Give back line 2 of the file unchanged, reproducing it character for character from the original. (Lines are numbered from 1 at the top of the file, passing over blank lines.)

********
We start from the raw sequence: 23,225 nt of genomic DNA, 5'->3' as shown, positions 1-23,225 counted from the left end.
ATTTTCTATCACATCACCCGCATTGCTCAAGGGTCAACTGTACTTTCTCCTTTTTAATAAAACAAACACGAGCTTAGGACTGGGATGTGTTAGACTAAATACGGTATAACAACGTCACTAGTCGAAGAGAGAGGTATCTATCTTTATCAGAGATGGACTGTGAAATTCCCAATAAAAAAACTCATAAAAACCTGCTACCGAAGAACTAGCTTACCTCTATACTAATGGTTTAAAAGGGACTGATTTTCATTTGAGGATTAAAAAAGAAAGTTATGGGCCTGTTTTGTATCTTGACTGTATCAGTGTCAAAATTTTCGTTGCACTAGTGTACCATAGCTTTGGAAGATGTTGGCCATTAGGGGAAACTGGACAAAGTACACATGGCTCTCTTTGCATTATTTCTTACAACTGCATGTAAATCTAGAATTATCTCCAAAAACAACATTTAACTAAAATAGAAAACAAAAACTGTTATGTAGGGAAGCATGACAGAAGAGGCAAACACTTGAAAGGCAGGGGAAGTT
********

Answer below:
ATTTTCTATCACATCACCCGCATTGCTCAAGGGTCAACTGTACTTTCTCCTTTTTAATAAAACAAACACGAGCTTAGGACTGGGATGTGTTAGACTAAATACGGTATAACAACGTCACTAGTCGAAGAGAGAGGTATCTATCTTTATCAGAGATGGACTGTGAAATTCCCAATAAAAAAACTCATAAAAACCTGCTACCGAAGAACTAGCTTACCTCTATACTAATGGTTTAAAAGGGACTGATTTTCATTTGAGGATTAAAAAAGAAAGTTATGGGCCTGTTTTGTATCTTGACTGTATCAGTGTCAAAATTTTCGTTGCACTAGTGTACCATAGCTTTGGAAGATGTTGGCCATTAGGGGAAACTGGACAAAGTACACATGGCTCTCTTTGCATTATTTCTTACAACTGCATGTAAATCTAGAATTATCTCCAAAAACAACATTTAACTAAAATAGAAAACAAAAACTGTTATGTAGGGAAGCATGACAGAAGAGGCAAACACTTGAAAGGCAGGGGAAGTT